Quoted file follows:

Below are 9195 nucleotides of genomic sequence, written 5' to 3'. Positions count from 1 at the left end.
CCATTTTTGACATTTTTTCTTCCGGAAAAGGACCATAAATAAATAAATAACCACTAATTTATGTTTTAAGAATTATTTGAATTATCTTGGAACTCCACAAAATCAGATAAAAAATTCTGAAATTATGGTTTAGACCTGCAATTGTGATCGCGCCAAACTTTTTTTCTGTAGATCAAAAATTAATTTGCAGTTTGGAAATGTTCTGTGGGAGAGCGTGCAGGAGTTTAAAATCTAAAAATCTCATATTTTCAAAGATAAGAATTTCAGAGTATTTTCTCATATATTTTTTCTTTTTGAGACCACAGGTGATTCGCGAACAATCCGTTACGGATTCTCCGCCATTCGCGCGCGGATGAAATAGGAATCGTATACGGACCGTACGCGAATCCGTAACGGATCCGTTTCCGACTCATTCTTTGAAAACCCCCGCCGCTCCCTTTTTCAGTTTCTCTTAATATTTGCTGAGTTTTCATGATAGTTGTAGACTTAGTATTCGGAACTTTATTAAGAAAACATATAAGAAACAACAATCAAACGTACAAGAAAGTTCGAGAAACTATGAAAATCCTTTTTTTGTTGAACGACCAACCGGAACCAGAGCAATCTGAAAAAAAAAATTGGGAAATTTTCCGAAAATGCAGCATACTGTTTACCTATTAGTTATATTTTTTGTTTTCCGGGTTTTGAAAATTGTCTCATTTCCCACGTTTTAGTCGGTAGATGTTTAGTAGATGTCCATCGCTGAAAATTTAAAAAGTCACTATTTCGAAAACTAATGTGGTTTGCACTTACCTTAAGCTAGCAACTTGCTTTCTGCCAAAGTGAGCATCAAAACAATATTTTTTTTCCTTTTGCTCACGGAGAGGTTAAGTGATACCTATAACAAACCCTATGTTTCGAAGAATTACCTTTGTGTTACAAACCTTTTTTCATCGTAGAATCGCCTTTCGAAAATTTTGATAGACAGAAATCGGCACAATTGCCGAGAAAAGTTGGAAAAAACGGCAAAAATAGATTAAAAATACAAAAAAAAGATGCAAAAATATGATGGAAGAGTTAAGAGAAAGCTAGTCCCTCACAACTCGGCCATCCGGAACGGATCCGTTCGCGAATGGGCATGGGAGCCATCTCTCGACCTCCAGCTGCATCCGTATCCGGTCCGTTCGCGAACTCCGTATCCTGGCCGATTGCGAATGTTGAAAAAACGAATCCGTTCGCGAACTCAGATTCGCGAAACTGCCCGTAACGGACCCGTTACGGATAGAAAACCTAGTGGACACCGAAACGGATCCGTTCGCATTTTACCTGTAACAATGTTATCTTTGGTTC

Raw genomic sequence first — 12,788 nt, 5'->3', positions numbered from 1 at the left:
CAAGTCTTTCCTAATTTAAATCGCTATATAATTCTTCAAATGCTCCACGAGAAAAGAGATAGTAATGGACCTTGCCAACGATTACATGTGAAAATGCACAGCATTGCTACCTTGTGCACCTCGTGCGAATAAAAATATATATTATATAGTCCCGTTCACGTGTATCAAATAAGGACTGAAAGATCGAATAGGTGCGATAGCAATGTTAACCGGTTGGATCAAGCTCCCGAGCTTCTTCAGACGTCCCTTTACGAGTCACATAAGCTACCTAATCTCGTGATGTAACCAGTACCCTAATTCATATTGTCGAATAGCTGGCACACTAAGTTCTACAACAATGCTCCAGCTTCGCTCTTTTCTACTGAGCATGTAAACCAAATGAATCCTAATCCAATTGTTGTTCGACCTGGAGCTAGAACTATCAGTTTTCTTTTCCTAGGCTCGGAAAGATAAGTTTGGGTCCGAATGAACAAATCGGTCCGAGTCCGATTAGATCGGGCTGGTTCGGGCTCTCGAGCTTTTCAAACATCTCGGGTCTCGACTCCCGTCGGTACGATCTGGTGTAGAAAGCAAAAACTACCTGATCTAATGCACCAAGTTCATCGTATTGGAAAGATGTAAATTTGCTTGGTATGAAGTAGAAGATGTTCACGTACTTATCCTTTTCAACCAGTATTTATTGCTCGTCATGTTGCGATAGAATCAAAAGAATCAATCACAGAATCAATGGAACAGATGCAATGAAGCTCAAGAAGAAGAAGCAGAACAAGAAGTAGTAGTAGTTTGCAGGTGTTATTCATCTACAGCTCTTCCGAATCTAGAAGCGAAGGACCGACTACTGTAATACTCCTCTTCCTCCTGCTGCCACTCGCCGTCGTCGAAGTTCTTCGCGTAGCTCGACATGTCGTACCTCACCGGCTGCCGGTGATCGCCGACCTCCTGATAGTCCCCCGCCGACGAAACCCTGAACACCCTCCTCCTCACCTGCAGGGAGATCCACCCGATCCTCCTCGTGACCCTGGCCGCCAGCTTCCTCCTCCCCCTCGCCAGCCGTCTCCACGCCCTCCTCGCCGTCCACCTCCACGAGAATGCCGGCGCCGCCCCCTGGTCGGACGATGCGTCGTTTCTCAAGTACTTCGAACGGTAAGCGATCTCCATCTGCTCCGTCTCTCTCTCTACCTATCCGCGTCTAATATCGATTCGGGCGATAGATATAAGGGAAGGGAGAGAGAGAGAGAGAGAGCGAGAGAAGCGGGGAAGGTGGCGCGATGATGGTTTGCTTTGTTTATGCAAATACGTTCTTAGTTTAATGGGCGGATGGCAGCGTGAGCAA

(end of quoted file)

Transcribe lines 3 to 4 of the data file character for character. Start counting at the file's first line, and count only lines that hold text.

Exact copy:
Raw genomic sequence first — 12,788 nt, 5'->3', positions numbered from 1 at the left:
CAAGTCTTTCCTAATTTAAATCGCTATATAATTCTTCAAATGCTCCACGAGAAAAGAGATAGTAATGGACCTTGCCAACGATTACATGTGAAAATGCACAGCATTGCTACCTTGTGCACCTCGTGCGAATAAAAATATATATTATATAGTCCCGTTCACGTGTATCAAATAAGGACTGAAAGATCGAATAGGTGCGATAGCAATGTTAACCGGTTGGATCAAGCTCCCGAGCTTCTTCAGACGTCCCTTTACGAGTCACATAAGCTACCTAATCTCGTGATGTAACCAGTACCCTAATTCATATTGTCGAATAGCTGGCACACTAAGTTCTACAACAATGCTCCAGCTTCGCTCTTTTCTACTGAGCATGTAAACCAAATGAATCCTAATCCAATTGTTGTTCGACCTGGAGCTAGAACTATCAGTTTTCTTTTCCTAGGCTCGGAAAGATAAGTTTGGGTCCGAATGAACAAATCGGTCCGAGTCCGATTAGATCGGGCTGGTTCGGGCTCTCGAGCTTTTCAAACATCTCGGGTCTCGACTCCCGTCGGTACGATCTGGTGTAGAAAGCAAAAACTACCTGATCTAATGCACCAAGTTCATCGTATTGGAAAGATGTAAATTTGCTTGGTATGAAGTAGAAGATGTTCACGTACTTATCCTTTTCAACCAGTATTTATTGCTCGTCATGTTGCGATAGAATCAAAAGAATCAATCACAGAATCAATGGAACAGATGCAATGAAGCTCAAGAAGAAGAAGCAGAACAAGAAGTAGTAGTAGTTTGCAGGTGTTATTCATCTACAGCTCTTCCGAATCTAGAAGCGAAGGACCGACTACTGTAATACTCCTCTTCCTCCTGCTGCCACTCGCCGTCGTCGAAGTTCTTCGCGTAGCTCGACATGTCGTACCTCACCGGCTGCCGGTGATCGCCGACCTCCTGATAGTCCCCCGCCGACGAAACCCTGAACACCCTCCTCCTCACCTGCAGGGAGATCCACCCGATCCTCCTCGTGACCCTGGCCGCCAGCTTCCTCCTCCCCCTCGCCAGCCGTCTCCACGCCCTCCTCGCCGTCCACCTCCACGAGAATGCCGGCGCCGCCCCCTGGTCGGACGATGCGTCGTTTCTCAAGTACTTCGAACGGTAAGCGATCTCCATCTGCTCCGTCTCTCTCTCTACCTATCCGCGTCTAATATCGATTCGGGCGATAGATATAAGGGAAGGGAGAGAGAGAGAGAGAGAGCGAGAGAAGCGGGGAAGGTGGCGCGATGATGGTTTGCTTTGTTTATGCAAATACGTTCTTAGTTTAATGGGCGGATGGCAGCGTGAGCAA